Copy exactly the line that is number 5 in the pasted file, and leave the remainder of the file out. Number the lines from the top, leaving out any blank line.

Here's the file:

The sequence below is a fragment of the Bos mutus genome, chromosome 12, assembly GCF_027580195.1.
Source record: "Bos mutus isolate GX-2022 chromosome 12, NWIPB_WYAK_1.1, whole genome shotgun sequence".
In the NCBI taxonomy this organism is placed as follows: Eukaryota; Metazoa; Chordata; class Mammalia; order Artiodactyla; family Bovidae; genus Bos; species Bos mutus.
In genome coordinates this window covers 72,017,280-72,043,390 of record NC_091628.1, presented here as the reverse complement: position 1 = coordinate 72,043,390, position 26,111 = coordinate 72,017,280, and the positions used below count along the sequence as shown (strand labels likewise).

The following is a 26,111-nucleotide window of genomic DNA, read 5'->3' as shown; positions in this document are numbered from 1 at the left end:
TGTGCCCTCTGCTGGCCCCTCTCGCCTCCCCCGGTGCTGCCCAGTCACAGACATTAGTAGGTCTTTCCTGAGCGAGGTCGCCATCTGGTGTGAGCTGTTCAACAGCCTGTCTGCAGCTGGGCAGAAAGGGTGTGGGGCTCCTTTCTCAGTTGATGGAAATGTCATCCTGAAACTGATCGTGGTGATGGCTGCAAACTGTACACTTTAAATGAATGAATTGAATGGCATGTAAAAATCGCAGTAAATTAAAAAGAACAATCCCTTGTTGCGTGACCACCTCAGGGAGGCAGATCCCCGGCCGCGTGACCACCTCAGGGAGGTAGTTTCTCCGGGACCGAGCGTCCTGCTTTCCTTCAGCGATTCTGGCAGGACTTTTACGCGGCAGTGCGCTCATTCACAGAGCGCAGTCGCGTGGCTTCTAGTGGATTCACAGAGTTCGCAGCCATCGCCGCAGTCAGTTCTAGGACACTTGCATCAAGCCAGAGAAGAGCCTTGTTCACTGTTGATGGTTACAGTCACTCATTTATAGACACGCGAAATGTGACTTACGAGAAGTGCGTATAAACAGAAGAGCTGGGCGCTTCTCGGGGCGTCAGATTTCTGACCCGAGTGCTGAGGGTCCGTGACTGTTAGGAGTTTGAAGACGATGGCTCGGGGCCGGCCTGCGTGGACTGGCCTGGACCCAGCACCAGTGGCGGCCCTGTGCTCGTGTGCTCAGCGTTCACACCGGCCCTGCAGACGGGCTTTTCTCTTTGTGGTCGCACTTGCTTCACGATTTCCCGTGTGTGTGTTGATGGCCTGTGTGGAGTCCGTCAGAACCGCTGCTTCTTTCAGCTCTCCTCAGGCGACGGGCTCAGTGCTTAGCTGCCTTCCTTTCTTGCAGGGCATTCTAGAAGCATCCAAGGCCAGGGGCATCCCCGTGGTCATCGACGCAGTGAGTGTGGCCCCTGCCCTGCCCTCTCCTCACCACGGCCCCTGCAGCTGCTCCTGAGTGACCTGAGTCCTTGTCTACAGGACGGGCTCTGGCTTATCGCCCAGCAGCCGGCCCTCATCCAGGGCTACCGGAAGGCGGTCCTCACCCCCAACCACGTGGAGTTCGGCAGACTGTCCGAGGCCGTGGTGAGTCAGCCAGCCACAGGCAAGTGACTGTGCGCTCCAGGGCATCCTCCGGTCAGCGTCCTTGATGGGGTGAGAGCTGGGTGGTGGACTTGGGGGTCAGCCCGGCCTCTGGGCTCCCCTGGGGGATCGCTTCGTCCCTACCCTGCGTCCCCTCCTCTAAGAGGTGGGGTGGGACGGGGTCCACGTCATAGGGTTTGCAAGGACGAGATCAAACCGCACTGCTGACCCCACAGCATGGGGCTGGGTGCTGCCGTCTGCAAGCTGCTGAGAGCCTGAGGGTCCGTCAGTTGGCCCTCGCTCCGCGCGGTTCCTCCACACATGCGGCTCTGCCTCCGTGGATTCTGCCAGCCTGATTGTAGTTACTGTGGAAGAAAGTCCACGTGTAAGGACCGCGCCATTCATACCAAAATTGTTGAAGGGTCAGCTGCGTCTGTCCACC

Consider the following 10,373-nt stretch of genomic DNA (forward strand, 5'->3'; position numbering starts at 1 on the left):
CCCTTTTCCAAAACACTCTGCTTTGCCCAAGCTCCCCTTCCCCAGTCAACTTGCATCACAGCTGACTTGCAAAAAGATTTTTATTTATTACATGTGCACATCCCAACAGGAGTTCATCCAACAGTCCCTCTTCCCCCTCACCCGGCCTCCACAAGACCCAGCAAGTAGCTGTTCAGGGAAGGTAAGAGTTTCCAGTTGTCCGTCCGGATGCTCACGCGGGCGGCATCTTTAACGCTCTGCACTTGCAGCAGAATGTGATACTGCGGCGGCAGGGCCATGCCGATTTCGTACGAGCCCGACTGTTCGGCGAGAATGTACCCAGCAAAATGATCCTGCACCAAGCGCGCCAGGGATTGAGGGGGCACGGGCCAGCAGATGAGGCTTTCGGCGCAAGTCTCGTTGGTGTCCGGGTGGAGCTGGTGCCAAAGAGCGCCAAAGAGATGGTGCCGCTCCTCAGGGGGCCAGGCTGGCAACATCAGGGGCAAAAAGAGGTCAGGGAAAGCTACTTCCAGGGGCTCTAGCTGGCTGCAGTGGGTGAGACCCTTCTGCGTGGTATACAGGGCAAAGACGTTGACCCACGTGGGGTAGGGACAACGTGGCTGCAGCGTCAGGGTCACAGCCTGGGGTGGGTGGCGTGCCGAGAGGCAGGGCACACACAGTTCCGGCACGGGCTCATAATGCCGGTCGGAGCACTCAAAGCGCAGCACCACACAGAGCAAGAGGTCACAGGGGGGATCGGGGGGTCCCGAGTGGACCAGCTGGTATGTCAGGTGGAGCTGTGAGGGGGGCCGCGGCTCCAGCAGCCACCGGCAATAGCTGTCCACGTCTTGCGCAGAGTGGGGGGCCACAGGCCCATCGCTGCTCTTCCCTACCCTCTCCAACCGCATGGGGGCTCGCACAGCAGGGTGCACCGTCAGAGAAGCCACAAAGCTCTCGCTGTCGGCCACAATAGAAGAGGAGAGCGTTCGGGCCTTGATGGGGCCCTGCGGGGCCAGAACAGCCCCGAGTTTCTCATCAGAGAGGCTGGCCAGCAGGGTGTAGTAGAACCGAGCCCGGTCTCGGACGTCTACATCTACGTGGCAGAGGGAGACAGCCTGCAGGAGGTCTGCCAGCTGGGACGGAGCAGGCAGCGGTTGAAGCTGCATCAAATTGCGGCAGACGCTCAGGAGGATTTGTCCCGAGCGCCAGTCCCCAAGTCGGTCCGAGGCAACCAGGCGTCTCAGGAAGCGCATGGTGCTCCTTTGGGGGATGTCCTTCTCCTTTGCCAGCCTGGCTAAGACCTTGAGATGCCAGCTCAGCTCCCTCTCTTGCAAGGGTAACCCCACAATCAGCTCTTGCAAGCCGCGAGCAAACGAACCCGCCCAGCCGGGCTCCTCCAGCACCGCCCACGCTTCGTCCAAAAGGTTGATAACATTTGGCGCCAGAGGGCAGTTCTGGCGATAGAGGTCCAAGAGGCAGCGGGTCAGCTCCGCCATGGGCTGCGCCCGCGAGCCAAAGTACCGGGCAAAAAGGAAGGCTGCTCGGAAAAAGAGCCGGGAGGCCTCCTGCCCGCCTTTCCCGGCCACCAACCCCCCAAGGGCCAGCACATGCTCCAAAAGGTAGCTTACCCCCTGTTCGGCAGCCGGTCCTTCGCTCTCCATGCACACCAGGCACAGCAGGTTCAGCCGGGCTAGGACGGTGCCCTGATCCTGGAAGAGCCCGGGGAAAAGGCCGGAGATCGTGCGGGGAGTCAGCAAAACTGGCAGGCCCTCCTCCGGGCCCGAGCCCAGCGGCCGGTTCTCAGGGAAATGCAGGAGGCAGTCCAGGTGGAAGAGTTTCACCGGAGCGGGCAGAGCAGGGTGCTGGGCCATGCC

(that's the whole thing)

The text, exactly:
The following is a 26,111-nucleotide window of genomic DNA, read 5'->3' as shown; positions in this document are numbered from 1 at the left end: